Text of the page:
• Some of the most despicable forms of torture leveled at the civilian population, according to Chang, included being buried waist-deep in the earth and then attacked by German shepherd dogs; being buried alive; and being doused in gasoline and set on fire.

Numbers

The International Military Tribunal of the Far East, the war crimes tribunal set up by U.S. authorities after World War II, estimated that more than 20,000 women and girls were raped during the conflict. Yet in The Rape of Nanking, Chang acknowledged that it was impossible to calculate the real number of women and girls raped during the siege of 1937 but estimated the range to be between 20,000 and 80,000. The BBC has reported that between 250,000 and 300,000 Chinese civilians were killed in the siege, many of them women and children.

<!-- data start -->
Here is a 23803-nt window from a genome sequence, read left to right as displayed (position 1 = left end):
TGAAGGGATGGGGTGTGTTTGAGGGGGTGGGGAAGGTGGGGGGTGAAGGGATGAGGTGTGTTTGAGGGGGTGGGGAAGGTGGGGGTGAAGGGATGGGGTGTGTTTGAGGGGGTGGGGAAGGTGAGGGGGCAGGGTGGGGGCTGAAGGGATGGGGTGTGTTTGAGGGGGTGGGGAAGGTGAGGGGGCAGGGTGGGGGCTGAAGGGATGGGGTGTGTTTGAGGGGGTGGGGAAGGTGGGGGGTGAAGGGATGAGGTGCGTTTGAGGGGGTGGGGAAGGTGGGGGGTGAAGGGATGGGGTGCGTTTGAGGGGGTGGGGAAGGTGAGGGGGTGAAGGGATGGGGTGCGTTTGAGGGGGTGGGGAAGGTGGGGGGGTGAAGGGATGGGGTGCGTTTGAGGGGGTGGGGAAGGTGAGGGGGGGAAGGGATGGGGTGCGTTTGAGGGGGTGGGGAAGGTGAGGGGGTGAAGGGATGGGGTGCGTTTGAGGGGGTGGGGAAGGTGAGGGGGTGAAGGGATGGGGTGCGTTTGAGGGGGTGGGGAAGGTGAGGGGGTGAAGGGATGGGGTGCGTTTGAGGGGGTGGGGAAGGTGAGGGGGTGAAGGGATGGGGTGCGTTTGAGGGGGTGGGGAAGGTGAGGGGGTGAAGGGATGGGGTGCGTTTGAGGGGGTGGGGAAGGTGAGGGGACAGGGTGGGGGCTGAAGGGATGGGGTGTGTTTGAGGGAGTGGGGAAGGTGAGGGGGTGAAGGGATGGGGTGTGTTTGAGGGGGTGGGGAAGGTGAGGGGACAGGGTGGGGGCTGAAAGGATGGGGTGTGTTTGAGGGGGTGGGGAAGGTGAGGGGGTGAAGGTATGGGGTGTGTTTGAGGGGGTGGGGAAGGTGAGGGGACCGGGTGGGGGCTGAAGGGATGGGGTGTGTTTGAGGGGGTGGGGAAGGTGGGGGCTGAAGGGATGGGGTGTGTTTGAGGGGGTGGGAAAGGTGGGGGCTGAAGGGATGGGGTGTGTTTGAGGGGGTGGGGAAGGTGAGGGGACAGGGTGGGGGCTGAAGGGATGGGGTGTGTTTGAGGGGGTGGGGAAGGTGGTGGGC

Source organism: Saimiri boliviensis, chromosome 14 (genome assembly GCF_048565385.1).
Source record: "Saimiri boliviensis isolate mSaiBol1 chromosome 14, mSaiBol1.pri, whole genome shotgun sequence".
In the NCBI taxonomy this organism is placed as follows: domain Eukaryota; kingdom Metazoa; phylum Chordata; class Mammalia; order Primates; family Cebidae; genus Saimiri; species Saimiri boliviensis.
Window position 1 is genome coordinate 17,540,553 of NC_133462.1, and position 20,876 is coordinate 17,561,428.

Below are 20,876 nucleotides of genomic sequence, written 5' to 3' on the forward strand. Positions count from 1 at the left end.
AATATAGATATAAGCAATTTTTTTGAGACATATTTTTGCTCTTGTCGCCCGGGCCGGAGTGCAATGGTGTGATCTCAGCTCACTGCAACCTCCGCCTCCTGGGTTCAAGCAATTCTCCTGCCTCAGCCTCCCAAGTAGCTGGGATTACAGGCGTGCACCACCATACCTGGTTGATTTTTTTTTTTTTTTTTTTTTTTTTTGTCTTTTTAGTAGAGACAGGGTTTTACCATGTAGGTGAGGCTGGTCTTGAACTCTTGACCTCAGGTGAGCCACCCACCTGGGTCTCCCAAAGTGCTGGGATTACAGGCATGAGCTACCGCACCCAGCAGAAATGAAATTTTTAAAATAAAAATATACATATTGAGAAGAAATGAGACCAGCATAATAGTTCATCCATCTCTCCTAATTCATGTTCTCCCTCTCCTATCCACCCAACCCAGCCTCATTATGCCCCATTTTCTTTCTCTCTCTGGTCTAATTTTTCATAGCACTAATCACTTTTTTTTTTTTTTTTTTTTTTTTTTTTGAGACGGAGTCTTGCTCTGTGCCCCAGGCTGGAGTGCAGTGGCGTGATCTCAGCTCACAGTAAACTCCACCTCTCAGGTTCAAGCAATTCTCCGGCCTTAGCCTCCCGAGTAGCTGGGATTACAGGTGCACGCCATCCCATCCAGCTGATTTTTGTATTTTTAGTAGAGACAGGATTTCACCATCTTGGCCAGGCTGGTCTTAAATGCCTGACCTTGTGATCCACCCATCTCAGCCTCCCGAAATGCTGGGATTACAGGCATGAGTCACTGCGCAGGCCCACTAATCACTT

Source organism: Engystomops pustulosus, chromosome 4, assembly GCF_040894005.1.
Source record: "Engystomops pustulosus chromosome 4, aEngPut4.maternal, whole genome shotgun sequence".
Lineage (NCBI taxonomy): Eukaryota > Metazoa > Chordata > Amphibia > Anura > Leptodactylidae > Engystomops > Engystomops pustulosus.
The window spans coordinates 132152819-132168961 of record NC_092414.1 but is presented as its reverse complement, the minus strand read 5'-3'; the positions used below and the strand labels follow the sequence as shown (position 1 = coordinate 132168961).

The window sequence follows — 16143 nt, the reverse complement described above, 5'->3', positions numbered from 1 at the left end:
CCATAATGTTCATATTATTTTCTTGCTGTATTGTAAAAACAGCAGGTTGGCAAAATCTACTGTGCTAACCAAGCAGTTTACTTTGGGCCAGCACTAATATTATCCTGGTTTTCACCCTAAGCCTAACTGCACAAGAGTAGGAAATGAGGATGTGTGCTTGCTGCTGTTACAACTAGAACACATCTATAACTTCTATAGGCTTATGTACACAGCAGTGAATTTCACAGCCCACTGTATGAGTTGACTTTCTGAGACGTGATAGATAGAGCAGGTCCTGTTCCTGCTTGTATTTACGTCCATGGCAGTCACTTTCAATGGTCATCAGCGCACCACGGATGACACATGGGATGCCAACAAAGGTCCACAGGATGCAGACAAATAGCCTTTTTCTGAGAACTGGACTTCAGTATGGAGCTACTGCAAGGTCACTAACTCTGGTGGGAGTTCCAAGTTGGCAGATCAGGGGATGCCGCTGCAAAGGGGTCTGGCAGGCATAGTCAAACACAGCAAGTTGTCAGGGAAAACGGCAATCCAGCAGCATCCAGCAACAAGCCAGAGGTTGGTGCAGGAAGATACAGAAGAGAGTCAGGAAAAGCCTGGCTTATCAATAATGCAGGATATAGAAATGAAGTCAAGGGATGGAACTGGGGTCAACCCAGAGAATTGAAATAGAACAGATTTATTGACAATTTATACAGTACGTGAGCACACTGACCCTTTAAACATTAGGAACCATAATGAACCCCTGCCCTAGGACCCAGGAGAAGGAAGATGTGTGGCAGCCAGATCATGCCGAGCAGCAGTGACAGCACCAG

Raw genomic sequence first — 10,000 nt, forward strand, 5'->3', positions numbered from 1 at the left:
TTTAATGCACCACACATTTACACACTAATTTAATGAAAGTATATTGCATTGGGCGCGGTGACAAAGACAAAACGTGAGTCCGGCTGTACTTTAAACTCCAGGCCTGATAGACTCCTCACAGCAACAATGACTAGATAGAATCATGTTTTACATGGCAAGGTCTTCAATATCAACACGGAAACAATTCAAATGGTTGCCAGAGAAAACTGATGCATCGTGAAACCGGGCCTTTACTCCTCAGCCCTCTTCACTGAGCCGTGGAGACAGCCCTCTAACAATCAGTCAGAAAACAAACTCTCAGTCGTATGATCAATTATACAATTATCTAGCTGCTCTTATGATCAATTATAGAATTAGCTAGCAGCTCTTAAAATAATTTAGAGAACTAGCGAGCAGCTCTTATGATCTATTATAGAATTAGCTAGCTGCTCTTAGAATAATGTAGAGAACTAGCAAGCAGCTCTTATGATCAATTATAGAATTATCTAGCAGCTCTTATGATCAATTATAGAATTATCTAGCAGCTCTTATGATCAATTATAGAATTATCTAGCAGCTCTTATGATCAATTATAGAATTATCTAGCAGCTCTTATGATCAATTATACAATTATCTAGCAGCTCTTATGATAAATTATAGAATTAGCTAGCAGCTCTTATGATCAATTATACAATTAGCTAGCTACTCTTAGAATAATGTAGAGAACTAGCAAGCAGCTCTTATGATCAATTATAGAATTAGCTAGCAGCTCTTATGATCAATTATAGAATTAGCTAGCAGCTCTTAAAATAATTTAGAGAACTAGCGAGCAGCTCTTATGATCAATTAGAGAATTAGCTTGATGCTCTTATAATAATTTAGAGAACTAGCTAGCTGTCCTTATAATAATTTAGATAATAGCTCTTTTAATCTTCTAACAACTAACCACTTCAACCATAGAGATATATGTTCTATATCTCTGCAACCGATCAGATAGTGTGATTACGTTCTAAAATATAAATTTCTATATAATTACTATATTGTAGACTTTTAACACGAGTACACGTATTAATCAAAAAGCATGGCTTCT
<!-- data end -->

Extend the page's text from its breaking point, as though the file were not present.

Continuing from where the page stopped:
Yet controversy rages on about the statistics, which are often disputed by revisionist academics, historians, and politicians, who often strain diplomatic relations between Japan and China by stating the massacre never happened.

One of the more famous revisionist accounts of the Nanking Massacre, What Really Happened in Nanking: A Refutation of a Common Myth by Masaaki Tanaka, was published in 1984. It claimed: “You won’t find one instance of planned, systematic murder in the entire history of Japan.” Unsurprisingly, the book was met with accusations of historical distortion.

Cultural Gender Attitudes